We can see that 2 trapezoids fit inside 1 hexagon. We know that each trapezoid is half of the whole hexagon. Try to make the addition sentence that corresponds to this picture. Click here to see the answer! Back

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**This picture represents the following addition sentence:**

We can see that there are 2 trapezoids that each cover half of the hexagon each. Each ½ represents one of the trapezoids, the 1 represents the whole hexagon that is covered. “Great work!” might not appropriate for everybody. What if a student couldn’t write a correct addition sentence? Back Next

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**This one’s a little different…**

Use your pattern blocks to help you answer the following question. If =1, then = ___? You organized the tasks very well. I like the title.. and the fact that you give a variety of tasks. Return to the virtual pattern blocks to figure out the answer! Back Next

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**We can see that 3 triangles fit into 1 trapezoid.**

If 3 triangles fit into 1 whole (the trapezoid), then each triangle is 1/3 of the trapezoid. Are you stuck? Click here to look back at a hexagon example that is similar to this one. “Are you stuck?” Excellent! Back Next

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**Finding Fractions within Pattern Blocks**

As you can see, 6 equilateral triangles fit inside this hexagon. That means that each triangle is one sixth of the whole hexagon. 1 6 1 6 1 6 1 6 1 6 1 6 Animation is very well used here. Back Next

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**If =1, then = ___? Try one more!**

Use your pattern blocks to help you answer the following question. If =1, then = ___? Return to the virtual pattern blocks to figure out the answer! Back Next

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**We can see that 2 trapezoids fit into 1 hexagon.**

If 2 trapezoids fit into 1 whole (the hexagon), then each trapezoid is ½ of the hexagon. The numerator 1 tells us we are talking about one part out of the 2 total parts (the denominator) in the whole. Back Next

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Great work so far! Making and solving fraction addition sentences can be easy when you think about the fractions being small parts of a larger shape. Now, you’re going to learn another way to solve fraction addition problems. You did a Great job, Rebekah! ^ ^ This is a very good summary. One minor suggestion but it’s up to you: “Making and solving fraction addition sentences can be easy if you try to think about the fractions being small parts of a larger shape.” Back Next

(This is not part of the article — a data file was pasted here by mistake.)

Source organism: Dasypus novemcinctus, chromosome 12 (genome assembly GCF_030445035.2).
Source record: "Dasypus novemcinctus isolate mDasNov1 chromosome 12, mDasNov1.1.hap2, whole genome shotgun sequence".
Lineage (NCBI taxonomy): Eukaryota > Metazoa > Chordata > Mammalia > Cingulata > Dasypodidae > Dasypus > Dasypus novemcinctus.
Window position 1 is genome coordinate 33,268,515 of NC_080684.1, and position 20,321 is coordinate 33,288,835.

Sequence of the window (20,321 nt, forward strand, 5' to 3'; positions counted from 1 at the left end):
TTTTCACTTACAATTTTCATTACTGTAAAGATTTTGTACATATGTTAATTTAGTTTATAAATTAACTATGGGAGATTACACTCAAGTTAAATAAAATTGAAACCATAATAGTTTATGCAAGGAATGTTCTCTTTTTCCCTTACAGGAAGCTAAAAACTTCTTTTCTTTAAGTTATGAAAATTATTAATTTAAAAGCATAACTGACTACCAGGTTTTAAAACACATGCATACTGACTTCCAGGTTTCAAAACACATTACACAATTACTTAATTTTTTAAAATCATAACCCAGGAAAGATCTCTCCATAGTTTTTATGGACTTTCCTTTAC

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Part 2: Lesson on Adding Fractions with Like Denominators Back Next

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**Adding Fractions Quickly and Easily**

Now you are going to watch a video to show you exactly how to add fractions. You can always pause the video and raise your hand if you have a question. If you are ready to begin, click in the box below! Click here to begin the lesson on adding fractions. Back Next

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Part 3: Extra Practice with Adding Fractions Back Next

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**Click here for the answers to these practice problems.**

Try these! The title could be changed to “Try these!” Some students hate “extra” I think. ^ ^ Click here for the answers to these practice problems. Back Next

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**How did you solve the 1st problem?**

The 2+1 in the numerator gives us 3, then the denominator stays the same since our whole stays the same. As you can see from the diagram, three-sixths can simplify to be ½. 1 6 1 6 1 6 You can put a title like “Okay. Let’s see how you solved the first problem” so that they know this question was from the previous slide. Excellent animated illustrations on this slide and on the following two! Back Next

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**How did you solve the 2nd problem?**

1 5 1 5 1 5 1 5 1 5 The 3+2 in the numerator gives us 5, then the denominator stays the same since our whole stays the same. As you can see from the diagram, five-fifths is equivalent to 1. You can put a title like “Okay. Let’s see how you solved the second problem” Back Next

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**How did you solve the 3rd problem?**

1 10 1 10 The 7+2 in the numerator gives us 9, then the denominator stays the same since our whole stays the same. Nine-tenths cannot be simplified. 1 10 You can put a title like “Okay. Let’s see how you solved the last problem” Back Next

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**Part 4: Adding Fractions Assessment Next Back**

I think the wording should be different… “Adding Fractions Test” Post-test should be a term for instructional designers/ researchers.. If you agree with me, Next Back

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**It’s time to show what you know!**

You will be given a test to complete showing what you have learned about adding fractions with common denominators. Do your very best; if you have a question raise your hand! Please delete the word “post” here also. Back